Climate change affects us all. And we can all do something --------------- however small, to make a cumulative difference.
Fill in the blank space.
I'd put money on the fact that nobody guessed 'in the kitchen' as the missing words. Yes, cooking against climate change is a new initiative being championed by British chef, Hugh Fearnley-Whittingstall.
And I know what you're thinking, haven't we been asked to sacrifice enough already - our cars, our flights to exotic locations, and the rest? Well, yes, but we can all do our bit, and without more sacrifice, or so HFW thinks. And it goes a little something like this:
- Cook everything in one pot, and save electricity, and washing up
- Eat a bit less meat
- Aim at throwing absolutely nothing away
- Consider cooking non-ruminants, which produce less methane than cattle or sheep, for example poultry or pigs
- When it comes to your five-a-day - fruit and vegetables, think about growing your own, if not buying locally - thereby cutting down your carbon footprint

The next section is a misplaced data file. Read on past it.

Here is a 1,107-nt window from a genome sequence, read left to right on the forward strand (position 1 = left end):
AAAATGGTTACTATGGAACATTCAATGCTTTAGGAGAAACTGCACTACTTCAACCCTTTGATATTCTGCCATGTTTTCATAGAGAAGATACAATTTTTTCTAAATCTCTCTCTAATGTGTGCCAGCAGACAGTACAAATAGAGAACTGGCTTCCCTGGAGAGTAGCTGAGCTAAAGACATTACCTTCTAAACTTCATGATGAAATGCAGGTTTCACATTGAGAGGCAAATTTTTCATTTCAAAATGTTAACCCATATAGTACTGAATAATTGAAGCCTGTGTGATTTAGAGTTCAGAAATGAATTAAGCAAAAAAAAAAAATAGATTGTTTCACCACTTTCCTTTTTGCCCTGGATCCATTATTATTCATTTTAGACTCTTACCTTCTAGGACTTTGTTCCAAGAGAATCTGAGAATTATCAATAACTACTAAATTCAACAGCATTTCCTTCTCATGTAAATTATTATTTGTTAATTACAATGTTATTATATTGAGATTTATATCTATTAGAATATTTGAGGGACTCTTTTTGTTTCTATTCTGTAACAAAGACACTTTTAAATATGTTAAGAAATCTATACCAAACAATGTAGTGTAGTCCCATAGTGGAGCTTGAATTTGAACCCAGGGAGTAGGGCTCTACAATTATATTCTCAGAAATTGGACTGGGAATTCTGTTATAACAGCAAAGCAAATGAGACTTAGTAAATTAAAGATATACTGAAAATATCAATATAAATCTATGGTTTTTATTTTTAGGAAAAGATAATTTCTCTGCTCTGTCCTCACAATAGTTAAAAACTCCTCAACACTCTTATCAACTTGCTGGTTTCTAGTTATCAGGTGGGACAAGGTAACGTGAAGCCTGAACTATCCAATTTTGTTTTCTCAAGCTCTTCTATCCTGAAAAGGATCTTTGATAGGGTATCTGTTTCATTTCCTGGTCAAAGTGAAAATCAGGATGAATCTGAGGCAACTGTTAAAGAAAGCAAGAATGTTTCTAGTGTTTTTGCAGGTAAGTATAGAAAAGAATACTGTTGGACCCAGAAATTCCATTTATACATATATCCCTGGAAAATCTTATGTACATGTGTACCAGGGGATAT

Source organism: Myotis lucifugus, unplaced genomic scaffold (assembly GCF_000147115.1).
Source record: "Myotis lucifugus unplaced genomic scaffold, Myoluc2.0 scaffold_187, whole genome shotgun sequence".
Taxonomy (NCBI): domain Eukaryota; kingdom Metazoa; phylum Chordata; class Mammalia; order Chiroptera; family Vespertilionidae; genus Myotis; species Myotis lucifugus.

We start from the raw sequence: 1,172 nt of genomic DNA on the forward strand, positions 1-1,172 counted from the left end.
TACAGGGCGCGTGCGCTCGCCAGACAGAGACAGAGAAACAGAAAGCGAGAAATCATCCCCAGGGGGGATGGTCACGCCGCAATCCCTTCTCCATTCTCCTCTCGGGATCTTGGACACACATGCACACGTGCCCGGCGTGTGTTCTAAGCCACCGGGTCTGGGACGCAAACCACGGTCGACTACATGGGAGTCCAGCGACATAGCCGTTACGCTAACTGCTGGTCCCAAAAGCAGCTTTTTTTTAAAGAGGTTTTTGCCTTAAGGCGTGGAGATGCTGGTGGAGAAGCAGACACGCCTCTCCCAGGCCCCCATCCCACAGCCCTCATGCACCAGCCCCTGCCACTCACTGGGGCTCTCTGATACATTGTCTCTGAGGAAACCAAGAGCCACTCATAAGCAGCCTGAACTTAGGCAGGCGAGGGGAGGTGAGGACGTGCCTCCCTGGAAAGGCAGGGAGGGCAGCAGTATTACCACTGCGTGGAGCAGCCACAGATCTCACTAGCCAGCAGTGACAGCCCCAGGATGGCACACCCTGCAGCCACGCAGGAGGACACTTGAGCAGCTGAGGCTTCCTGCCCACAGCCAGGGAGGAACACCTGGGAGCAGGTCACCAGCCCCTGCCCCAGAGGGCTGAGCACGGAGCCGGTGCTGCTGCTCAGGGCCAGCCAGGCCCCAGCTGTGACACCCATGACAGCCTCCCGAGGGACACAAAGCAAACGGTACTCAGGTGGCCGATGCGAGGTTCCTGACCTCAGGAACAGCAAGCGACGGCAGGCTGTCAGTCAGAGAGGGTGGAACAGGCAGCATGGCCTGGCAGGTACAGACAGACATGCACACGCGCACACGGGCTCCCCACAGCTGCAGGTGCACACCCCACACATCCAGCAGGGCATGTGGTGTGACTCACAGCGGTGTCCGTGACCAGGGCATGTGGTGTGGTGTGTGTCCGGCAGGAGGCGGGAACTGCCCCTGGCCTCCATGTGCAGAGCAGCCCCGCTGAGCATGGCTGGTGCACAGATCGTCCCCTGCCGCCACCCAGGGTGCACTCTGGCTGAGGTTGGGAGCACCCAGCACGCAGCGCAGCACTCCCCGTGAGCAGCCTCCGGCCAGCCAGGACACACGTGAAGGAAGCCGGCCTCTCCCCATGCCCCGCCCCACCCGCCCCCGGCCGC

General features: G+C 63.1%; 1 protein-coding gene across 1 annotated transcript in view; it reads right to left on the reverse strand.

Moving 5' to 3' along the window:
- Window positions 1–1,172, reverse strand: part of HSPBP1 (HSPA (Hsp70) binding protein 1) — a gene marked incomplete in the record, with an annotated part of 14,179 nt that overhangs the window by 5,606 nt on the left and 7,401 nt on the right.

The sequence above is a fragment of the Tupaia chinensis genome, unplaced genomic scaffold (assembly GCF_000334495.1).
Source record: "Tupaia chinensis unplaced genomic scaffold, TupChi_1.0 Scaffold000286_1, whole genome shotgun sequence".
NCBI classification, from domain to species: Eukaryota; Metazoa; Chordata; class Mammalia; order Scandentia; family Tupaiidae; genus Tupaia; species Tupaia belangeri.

- Use gas if you can, it's less carbon-intensive than electricity is
- And of course, cut down on waste, not just what you buy but what you use too. The average person throws away the equivalent of £420 a year
|Photo by www.oxfamblogs.org|
- Cook several things at once. If you've heated up the oven, make the most of it by cooking something on each shelf.
- Cook in batches and freeze. A full freezer works more efficiently than a half empty one.
- Putting a lid on a pan when you're bringing water to the boil reduces the cooking time considerably.
- Match the pan to the ring size. A small pan on a large ring or burner can waste up to 40% of the fuel.
- Boil only as much water as you actually need.
Although much of this is common sense, it seems to pass many people by. The good news is that it will cut bills as well as carbon, so these tips may just catch on sooner than we think.